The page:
Recently I have been doing an online course on England in the time of Richard III. The six week course was prepared by University of Leicester and is put online on the FutureLearn website. Part of the course covered the period of the Wars of the Roses, a series of battles between the followers of the House of Lancaster and the House of York. One of the features of the course is the forum where participants share information and points of view including recommending books and websites. Some of the titles mentioned are listed below.
The Time Traveller's Guide to Medieval England by Ian Mortimer has the sub-title - A Handbook for Visitors to the Fourteenth Century. Although covering the century before the Wars of the Roses this book provides an informative introduction to the period including looking at life in towns and the countryside, clothes, food and drink, health and hygiene, travelling, the people, literature and the legal system. The author describes what you would see and experience if you were visiting England six hundred years ago.
The Middle Ages: the Illustrated History of the Medieval World by Anita Baker. As suggested by the title this is a well illustrated book depicting life in the Middle Ages in Europe. The text provides an informative introduction to the experience of life during this period with chapters on dynasties and empires, daily life, religion, culture, war and conquest and the dawn of a new age. I purchased a copy of this book to use for background reading about the Middle Ages.
Blood and Roses by Helen Castor. This is the story of the Paston family during the time of the Wars of the Roses. The book is based on a collection of letters written by members of this Norfolk family over three generations.
The Women of the Cousins' War by Philippa Gregory, David Baldwin and Michael Jones. What makes the Wars of the Roses particularly confusing is the relationships between the main protagonists who are descendants of Edward III with many of them descended from John of Gaunt. This is a biography of Jacquetta of Luxembourg who married Richard Woodville, Elizabeth Woodville and Margaret Beaufort. Jacquetta was originally married to John of Gaunt's grandson, John, Duke of Bedford (son of Henry IV). Margaret Beaufort was great grand-daughter of John of Gaunt. Elizabeth Woodville's second husband was Edward VI. Margaret Beaufort married Edmund Tudor and their son was Henry VII. In the introduction Philippa Gregory writes about writing historical fiction and creating a story from available facts.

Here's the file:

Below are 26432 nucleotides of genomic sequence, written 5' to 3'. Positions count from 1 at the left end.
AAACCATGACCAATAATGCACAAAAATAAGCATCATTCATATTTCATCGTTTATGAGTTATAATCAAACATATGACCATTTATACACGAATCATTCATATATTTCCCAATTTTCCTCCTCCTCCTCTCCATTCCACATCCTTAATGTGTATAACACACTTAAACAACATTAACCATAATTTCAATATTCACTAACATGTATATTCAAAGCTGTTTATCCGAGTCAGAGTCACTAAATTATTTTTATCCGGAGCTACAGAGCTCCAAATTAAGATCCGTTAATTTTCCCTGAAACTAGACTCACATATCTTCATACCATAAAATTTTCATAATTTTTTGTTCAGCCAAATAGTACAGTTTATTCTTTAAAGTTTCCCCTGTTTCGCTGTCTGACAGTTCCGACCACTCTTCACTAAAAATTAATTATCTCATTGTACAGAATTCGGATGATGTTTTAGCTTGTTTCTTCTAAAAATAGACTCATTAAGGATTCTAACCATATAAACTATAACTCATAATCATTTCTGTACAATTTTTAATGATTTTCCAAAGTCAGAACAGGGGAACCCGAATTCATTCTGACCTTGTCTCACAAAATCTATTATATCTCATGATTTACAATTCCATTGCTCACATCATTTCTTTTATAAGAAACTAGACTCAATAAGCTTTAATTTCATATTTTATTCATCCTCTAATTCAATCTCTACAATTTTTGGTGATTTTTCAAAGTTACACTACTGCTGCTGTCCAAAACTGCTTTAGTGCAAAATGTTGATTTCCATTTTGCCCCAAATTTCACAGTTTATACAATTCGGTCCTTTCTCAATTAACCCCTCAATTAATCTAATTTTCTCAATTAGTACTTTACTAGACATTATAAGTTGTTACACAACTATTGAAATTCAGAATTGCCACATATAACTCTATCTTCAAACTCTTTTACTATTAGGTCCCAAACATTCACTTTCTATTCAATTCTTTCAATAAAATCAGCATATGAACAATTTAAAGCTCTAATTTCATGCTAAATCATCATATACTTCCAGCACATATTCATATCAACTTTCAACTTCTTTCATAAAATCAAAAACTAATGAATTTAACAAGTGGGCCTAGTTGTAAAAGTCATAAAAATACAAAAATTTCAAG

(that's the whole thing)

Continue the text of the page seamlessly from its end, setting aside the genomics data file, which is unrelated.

Lancaster and York: the Wars of the Roses by Alison Weir. The book sets out to investigate the main characters on both sides of the conflict - a series of battles throughout England between 1455 and 1487. The author is also interested in the role of the women - the wives and mothers of the main protagonists - who were often also powerful players in the story.
A number of historical novels have been set in this period including:
The Sunne in Splendour by Sharon Kay Penman is a novel about the life of Richard III. At more than 900 pages the author imagines what Richard's life may have been like as she portrays a picture of life in medieval England in this historical romance.
The King's Sister by Anne O'Brien is the story of Elizabeth of Lancaster, daughter of John of Gaunt and Blanche of Lancaster and the sister of King Henry V1. At the age of seventeen Elizabeth entered a political marriage with eight year old John Hastings, 3rd Earl of Pembroke. The marriage was annulled when Elizabeth became pregnant after commencing a relationship with John Holland, a half brother to Richard II. This romantic novel deals with the political intrigue in the family politics involving those connected to the factions in this civil war.
Obviously I now have a selection of reading to keep me occupied. I have also ordered from the library copies of a number of other titles listed in the forum. All I need is time to read them.